The header 220 may comprise 54 bits containing 18 bits information encoded with a rate 1/3 repetition code. The header 220 may comprise control information associated with the Bluetooth packet and Bluetooth link, such as a Bluetooth address of an intended Bluetooth slave device. Some Bluetooth packets such as a Bluetooth ID packet used during pre-connection may not comprise a header.

The payload 230 may comprise a range from zero to a maximum of 2745 bits. The payload may contain user data and control information from higher layers. Some packets may not include a payload, such as NULL packet and POLL packet, etc.

In operation, when a piconet connection may be established or to be established, slave devices, 104, 106, 108, . . . , 110, may be told the Bluetooth Device Address of the master 102. The channel access code 210 may be derived from the Bluetooth Device Address. During communication, packets in the same piconet may be identified by the unique access code 210. In instances where a packet may be identified by a recipient, a header 220 may be decoded by the receiver for control information associated with the received packet and the link. The actual message in a payload 230 may be further decoded accordingly. In instances where a packet may not be identified by a recipient, the rest of the packet may not be processed. For example, in a single transmitting slot interval, a packet addressed to the slave device 106 may be sent by the master device 102 at selected hopping frequencies. In a single receiving slot interval, the receiver of the slave device 106 may check the received access code by comparing it to an expected access code stored on the slave device 106. In instances where the received access code may match the expected access code, the receiver of the slave device 106 may decode the header 210 to obtain control information to the packet and the link. The payload portion 230 may be further decoded based on the decoded control information from the header 220. In instances where the received access code may not match the expected access code, then the receiver of the slave device 106 may not identify the received packet and may stop processing the rest of the packet.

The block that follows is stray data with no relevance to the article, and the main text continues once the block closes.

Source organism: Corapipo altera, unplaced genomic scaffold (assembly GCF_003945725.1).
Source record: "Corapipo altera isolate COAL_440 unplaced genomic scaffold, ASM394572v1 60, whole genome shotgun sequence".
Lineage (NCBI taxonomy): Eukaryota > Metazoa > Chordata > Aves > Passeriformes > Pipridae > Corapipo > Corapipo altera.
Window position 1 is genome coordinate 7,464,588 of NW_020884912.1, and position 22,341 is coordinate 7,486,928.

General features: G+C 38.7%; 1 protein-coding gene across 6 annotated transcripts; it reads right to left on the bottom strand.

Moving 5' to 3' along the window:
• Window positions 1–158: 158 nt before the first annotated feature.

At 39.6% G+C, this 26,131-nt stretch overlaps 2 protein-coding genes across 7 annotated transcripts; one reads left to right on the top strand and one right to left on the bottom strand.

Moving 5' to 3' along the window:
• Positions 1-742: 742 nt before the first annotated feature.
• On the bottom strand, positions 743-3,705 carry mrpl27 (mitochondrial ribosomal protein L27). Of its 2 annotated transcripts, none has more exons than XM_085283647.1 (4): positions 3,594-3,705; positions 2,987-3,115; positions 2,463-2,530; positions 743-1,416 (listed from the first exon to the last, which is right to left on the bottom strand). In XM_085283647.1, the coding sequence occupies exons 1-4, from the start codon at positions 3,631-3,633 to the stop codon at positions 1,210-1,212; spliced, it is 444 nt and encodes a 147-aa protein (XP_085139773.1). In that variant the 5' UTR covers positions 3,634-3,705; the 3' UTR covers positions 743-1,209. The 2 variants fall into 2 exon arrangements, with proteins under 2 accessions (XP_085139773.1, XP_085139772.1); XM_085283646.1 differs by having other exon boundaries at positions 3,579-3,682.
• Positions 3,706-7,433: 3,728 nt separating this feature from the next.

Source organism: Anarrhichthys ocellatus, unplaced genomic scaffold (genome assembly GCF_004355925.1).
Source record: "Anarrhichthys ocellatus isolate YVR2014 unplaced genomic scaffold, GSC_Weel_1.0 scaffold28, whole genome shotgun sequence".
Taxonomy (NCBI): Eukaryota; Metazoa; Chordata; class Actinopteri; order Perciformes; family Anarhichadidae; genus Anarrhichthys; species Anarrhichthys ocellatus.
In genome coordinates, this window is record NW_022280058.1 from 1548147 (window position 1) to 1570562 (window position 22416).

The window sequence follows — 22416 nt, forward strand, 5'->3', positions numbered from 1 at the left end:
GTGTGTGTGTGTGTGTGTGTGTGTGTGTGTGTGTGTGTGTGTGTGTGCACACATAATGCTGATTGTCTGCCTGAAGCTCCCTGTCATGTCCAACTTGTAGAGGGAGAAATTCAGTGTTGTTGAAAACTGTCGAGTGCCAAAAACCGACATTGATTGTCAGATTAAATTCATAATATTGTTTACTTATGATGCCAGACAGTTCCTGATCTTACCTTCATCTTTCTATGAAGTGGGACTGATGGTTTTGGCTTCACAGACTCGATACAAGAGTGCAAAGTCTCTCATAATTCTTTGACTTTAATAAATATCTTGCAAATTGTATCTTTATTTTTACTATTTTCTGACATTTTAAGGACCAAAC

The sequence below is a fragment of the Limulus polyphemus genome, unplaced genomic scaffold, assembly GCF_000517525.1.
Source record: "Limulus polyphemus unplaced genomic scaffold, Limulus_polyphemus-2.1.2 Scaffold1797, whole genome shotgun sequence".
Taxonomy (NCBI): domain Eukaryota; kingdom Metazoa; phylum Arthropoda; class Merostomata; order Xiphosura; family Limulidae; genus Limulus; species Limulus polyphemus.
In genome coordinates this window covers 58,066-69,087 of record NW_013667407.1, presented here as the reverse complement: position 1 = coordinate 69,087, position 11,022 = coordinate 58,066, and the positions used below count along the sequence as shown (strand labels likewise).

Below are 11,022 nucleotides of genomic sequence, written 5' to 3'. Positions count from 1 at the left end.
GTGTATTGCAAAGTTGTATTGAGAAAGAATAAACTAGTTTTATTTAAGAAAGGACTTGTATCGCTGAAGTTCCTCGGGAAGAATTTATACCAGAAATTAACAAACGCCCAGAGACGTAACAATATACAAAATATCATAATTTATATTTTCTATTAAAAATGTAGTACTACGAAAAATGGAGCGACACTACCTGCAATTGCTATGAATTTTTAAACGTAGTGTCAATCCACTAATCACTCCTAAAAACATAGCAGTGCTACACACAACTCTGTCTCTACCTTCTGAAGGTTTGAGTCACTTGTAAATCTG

FIG. 2B is a block diagram that illustrates an exemplary format of the access code for the Bluetooth packet shown in FIG. 2A, which may be utilized in connection with an embodiment of the invention. Referring to FIG. 2B, there is shown an access code 210, which may comprise a preamble 212, a synchronization code 214 and an optional trailer 216.